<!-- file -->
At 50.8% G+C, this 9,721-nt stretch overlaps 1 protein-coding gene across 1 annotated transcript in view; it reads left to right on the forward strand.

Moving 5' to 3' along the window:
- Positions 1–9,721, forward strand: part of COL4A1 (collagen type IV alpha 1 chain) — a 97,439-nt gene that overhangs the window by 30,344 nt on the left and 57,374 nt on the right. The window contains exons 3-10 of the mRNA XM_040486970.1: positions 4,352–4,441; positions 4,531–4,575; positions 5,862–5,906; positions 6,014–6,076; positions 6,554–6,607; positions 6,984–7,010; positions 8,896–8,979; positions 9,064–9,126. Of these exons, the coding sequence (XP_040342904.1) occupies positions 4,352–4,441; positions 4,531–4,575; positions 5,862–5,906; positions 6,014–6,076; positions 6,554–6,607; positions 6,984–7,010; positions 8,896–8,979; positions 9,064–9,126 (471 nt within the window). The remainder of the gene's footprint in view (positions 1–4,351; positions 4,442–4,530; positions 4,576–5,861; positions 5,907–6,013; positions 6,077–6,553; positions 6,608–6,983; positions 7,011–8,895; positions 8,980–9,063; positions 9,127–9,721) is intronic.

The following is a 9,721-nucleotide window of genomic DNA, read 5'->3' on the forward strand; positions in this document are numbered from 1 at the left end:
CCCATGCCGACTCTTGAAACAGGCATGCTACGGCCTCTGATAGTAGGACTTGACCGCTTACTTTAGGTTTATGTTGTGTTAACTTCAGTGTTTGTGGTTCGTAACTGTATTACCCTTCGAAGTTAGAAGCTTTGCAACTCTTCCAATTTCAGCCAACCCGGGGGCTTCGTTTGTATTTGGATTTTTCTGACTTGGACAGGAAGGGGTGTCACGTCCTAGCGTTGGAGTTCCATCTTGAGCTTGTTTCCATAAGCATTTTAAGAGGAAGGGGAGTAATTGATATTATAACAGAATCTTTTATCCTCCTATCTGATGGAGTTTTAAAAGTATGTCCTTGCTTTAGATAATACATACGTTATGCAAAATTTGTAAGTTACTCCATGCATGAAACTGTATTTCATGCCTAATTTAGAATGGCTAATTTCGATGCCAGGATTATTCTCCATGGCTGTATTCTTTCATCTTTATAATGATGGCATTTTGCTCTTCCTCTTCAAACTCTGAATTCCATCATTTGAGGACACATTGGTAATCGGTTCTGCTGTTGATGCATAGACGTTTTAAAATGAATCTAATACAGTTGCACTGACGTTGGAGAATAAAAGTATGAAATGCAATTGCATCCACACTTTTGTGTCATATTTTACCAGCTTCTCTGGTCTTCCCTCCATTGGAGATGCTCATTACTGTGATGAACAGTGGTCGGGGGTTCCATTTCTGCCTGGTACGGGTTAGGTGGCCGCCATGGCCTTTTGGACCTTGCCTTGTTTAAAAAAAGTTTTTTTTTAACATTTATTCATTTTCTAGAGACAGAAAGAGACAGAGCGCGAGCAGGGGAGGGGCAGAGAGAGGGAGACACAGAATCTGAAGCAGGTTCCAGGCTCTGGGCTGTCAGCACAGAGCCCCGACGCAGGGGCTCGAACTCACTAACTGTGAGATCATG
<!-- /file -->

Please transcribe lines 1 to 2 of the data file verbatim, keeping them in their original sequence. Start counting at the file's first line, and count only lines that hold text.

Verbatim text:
At 50.8% G+C, this 9,721-nt stretch overlaps 1 protein-coding gene across 1 annotated transcript in view; it reads left to right on the forward strand.

Moving 5' to 3' along the window: